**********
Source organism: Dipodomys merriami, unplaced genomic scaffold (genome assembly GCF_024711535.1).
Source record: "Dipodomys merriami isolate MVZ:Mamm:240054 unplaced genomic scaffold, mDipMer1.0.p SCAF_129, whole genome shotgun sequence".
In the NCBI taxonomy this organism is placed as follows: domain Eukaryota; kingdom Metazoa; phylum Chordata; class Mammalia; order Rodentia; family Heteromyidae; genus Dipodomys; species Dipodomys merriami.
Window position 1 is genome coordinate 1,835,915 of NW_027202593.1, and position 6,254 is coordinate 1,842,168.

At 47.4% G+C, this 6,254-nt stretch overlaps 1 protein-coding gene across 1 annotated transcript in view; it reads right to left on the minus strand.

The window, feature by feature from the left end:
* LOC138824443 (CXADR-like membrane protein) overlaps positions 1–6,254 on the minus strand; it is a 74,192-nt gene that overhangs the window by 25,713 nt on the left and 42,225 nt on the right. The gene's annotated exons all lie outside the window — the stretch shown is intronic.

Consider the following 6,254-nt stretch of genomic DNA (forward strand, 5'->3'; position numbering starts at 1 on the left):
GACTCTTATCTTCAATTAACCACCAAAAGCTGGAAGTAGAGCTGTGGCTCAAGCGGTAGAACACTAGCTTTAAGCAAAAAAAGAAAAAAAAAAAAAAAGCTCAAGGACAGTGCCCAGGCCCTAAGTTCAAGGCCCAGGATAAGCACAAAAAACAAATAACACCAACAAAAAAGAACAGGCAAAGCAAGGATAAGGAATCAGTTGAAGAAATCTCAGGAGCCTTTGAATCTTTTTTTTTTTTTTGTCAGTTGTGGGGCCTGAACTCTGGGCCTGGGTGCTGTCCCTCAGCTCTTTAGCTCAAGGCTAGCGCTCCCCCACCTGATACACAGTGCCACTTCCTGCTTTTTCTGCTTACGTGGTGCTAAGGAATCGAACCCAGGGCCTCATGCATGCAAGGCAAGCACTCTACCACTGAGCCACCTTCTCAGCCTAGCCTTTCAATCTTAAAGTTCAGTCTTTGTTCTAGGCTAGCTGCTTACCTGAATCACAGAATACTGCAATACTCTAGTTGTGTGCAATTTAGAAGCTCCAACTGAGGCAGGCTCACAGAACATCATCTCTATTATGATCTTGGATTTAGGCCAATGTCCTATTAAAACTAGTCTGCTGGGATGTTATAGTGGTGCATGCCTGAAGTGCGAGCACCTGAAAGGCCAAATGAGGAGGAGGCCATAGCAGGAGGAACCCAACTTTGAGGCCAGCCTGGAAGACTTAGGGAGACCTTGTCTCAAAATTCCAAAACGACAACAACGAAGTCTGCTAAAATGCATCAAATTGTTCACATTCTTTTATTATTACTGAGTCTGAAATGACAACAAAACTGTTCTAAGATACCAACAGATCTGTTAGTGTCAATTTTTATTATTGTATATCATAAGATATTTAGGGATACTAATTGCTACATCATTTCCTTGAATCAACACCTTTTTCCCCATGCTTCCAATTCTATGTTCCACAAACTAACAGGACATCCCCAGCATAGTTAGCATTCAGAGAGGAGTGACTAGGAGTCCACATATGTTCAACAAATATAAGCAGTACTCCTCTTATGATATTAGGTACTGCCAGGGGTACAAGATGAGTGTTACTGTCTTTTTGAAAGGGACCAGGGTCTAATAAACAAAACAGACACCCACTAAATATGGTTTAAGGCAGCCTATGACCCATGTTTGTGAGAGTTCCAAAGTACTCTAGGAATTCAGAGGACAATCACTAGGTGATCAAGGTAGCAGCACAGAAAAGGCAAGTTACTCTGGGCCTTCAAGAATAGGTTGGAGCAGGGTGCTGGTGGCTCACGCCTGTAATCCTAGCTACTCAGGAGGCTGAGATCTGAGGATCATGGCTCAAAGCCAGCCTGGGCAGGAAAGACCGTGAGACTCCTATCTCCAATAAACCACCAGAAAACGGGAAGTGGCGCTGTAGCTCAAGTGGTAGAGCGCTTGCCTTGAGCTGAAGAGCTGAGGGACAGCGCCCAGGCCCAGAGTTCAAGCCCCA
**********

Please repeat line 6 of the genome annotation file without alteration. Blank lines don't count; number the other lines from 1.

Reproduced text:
The window, feature by feature from the left end: